Glaucoma is a blinding disease affecting millions of people around the world;primary open angle glaucoma (POAG) is the most common form (70-90%). Over 14 POAG loci have been mapped but only 4 of these genes have been identified. Our lab has mapped three of the POAG loci and just recently identified the causative gene for GLC1F. The long-term goal of this proposal is to elucidate how POAG genes cause glaucoma. Our working hypothesis is that each glaucoma locus represents a specific disease entity within the POAG hierarchy and thus, will present with distinct findings, e.g. high intraocular pressure, fast onset of disease or characteristic defects in the optic nerve. In this proposal we seek to identify the genes for the two remaining loci, GLC1C and GLC1G.
Our specific aims are:
7 Specific Aim 1. Identify the GLC1G gene and determine the incidence of mutations in POAG populations 7 Specific Aim 2. Identify the GLC1C gene and determine the incidence of mutations in POAG populations.
7 Specific Aim 3. Characterize expression of the GLC1C and GLC1G gene in the anterior segment of the eye, trabecular meshwork cells, and optic nerve of normal and glaucomatous eyes. Completion of these specific aims will increase our knowledge of the genes that cause glaucoma. Potentially either the GLC1C or GLC1G gene may impact a larger proportion of the POAG population than previously identified genes. However, even if they affect only 4-8% of the glaucoma population, identification of these genes will still be of importance because of the pathways that these genes impact. Research into these pathways will lead to a better understanding of what causes glaucoma and ultimately to better treatments based upon this knowledge.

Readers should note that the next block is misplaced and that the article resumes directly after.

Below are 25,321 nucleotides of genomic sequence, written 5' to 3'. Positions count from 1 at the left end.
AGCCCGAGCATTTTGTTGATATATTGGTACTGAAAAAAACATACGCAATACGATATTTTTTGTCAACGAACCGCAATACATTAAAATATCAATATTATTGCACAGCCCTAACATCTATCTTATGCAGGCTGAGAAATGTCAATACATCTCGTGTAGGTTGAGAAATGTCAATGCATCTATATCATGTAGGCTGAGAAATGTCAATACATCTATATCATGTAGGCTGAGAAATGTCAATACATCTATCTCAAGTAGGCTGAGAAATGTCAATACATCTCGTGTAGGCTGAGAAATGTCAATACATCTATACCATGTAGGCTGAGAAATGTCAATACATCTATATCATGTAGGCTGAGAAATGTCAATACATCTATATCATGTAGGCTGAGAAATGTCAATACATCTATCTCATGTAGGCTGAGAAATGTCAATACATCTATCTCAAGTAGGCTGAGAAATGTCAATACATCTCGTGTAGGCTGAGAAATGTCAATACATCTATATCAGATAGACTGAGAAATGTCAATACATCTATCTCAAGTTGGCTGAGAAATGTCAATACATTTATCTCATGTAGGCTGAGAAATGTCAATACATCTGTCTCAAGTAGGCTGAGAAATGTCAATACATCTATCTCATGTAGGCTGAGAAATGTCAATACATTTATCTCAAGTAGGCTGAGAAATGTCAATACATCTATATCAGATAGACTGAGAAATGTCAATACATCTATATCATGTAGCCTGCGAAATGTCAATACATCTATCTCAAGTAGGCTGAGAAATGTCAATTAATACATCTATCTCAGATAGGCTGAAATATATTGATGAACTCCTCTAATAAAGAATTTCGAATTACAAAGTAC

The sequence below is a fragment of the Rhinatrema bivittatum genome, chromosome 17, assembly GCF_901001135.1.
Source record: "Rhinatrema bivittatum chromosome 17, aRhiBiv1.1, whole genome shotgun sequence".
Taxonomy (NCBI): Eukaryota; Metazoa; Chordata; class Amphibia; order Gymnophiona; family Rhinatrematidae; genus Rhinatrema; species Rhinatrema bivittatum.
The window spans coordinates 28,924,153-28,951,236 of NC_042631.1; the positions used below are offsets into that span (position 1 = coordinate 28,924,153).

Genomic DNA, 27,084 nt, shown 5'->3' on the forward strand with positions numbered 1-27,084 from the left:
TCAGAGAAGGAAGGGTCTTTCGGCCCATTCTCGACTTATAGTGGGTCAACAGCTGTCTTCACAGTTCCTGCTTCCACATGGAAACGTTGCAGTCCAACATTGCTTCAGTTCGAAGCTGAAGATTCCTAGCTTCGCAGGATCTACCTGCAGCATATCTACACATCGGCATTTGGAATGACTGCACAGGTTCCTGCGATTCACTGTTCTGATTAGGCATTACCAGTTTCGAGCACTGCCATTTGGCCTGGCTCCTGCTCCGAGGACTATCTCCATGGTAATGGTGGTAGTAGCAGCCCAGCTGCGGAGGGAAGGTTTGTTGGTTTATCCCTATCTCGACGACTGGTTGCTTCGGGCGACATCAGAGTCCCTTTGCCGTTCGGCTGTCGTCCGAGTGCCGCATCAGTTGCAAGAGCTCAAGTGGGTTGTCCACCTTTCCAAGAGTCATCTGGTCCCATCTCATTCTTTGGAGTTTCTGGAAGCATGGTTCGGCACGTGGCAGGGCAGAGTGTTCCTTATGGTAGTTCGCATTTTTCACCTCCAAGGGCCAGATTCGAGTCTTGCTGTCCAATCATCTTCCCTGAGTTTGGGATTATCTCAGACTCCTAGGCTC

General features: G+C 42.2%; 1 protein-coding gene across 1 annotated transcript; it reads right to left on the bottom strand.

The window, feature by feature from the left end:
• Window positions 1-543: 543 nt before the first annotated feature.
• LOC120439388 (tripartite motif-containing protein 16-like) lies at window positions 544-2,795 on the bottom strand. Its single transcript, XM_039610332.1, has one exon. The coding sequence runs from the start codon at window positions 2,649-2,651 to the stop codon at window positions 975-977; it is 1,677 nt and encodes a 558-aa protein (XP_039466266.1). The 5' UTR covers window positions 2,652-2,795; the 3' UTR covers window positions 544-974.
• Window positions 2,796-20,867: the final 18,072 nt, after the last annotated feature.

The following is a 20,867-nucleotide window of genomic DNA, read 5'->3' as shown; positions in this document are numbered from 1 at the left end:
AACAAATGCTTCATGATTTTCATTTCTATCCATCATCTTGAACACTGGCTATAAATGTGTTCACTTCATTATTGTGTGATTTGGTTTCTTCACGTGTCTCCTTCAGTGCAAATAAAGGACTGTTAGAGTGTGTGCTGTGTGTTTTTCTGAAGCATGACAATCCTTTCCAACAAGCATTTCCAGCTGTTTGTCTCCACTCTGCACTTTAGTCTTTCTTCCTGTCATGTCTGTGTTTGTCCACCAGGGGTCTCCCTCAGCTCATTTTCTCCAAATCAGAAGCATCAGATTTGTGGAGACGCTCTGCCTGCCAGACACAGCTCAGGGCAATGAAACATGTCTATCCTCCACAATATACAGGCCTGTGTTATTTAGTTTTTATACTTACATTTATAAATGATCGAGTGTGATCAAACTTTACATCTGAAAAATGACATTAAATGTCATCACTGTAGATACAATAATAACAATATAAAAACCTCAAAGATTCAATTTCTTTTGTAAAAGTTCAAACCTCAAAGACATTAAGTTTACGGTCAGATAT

Public Health Relevance

Identification of new glaucoma genes will give insight into what pathways are impacted in glaucoma. This will lead to development of new treatments based upon knowledge of how these pathways function. Better treatments and earlier diagnosis will be based upon a clearer understanding of the clinical phenotypes represented by each locus.

National Institute of Health (NIH)
National Eye Institute (NEI)
Research Project (R01)
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Genetics of Health and Disease Study Section (GHD)
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Chin, Hemin R
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Oregon Health and Science University
Schools of Medicine
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